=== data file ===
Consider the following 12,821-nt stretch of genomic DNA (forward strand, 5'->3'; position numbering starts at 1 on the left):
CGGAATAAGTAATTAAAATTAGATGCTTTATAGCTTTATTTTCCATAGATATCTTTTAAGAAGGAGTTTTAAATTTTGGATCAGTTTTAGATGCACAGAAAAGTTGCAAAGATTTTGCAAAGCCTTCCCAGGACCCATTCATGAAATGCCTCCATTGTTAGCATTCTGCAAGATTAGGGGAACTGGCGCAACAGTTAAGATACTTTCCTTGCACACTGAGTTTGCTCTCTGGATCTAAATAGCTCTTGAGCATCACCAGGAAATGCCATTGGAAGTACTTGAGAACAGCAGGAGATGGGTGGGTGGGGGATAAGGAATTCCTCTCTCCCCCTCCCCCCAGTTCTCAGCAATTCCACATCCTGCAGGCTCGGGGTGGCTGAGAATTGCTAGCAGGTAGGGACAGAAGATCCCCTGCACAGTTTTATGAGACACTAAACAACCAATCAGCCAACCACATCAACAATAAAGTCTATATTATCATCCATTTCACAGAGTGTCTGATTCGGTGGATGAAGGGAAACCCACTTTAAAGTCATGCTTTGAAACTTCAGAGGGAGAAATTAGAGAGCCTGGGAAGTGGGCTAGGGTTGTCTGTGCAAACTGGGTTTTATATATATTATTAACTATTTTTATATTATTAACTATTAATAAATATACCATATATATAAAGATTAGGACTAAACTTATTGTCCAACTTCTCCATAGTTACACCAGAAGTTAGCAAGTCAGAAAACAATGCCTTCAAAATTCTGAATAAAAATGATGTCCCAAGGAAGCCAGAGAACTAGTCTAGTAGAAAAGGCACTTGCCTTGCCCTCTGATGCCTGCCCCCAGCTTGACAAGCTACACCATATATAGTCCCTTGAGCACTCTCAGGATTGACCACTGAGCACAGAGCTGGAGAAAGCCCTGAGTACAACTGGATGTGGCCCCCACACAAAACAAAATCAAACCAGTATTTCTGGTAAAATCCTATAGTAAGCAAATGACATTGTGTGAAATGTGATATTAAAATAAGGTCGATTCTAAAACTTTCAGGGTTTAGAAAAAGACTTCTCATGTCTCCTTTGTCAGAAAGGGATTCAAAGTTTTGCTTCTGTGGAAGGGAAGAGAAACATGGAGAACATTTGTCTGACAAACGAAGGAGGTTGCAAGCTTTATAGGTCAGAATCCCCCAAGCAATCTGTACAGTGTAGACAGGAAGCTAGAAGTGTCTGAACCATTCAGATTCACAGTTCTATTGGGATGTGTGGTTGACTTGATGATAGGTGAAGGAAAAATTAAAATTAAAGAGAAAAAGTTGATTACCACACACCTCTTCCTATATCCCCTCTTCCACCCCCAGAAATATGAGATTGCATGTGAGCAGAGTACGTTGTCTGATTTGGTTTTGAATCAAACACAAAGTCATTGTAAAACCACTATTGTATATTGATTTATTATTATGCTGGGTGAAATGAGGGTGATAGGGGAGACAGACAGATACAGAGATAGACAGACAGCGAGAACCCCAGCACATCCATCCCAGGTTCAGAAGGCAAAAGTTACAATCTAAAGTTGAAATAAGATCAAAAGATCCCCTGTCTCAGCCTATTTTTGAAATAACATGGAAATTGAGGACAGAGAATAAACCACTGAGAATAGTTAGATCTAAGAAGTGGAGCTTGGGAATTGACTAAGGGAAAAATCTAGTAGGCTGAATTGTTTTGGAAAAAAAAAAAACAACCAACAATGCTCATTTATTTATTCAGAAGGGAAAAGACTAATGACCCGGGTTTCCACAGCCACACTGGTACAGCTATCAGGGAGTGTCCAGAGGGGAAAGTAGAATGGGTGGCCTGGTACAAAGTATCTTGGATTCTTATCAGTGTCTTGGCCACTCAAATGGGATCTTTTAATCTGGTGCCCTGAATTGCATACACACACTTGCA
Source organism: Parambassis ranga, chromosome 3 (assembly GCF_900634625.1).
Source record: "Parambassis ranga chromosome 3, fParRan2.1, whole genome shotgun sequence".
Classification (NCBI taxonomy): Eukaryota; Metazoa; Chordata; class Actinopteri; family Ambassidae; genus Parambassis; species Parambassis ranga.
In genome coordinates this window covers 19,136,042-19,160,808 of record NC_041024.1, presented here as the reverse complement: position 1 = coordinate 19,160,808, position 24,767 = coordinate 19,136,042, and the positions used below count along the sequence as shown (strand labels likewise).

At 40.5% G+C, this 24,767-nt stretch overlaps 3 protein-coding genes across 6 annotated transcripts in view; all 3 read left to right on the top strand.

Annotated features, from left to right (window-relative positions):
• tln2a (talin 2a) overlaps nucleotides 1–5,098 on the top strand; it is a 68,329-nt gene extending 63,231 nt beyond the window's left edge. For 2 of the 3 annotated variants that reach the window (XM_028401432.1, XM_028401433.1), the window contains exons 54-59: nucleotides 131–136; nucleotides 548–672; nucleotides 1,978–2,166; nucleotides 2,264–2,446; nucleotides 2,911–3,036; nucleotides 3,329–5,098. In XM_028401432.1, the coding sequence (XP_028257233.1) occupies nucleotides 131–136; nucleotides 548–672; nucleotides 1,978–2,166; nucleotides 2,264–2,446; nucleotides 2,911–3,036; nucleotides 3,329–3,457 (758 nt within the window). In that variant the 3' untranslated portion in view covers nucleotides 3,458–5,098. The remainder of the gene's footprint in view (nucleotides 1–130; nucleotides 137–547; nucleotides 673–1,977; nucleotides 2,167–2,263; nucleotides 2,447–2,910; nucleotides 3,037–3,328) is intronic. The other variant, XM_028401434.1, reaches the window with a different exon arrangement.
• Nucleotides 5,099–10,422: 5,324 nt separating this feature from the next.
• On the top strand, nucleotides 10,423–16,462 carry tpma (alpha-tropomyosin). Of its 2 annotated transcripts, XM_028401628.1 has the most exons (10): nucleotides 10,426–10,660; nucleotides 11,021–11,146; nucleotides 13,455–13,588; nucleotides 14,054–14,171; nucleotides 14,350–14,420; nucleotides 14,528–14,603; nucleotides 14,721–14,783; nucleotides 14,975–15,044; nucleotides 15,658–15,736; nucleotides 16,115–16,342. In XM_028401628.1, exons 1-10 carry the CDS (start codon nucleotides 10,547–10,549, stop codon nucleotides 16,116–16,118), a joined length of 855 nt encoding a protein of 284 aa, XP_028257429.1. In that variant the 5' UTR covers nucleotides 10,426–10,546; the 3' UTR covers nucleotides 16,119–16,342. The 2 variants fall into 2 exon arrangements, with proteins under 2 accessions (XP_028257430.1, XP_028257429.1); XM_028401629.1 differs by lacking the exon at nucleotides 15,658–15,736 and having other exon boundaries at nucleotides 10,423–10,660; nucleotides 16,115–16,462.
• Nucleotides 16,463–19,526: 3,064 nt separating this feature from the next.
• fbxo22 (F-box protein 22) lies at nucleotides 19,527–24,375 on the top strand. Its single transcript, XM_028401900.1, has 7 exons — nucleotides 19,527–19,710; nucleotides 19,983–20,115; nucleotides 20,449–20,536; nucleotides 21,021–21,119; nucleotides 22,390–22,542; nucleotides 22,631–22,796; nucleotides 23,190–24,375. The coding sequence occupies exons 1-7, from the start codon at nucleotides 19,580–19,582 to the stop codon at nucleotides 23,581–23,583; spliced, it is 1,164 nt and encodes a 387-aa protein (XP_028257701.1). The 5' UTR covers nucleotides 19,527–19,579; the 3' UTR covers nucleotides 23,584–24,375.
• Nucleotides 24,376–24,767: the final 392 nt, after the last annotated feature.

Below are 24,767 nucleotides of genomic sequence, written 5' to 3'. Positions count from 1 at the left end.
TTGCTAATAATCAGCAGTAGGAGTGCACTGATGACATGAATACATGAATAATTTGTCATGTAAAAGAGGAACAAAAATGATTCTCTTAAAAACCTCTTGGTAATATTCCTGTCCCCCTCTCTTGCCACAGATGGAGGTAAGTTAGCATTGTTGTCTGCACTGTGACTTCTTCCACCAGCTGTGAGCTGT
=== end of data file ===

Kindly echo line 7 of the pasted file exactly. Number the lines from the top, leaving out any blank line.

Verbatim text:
At 40.5% G+C, this 24,767-nt stretch overlaps 3 protein-coding genes across 6 annotated transcripts in view; all 3 read left to right on the top strand.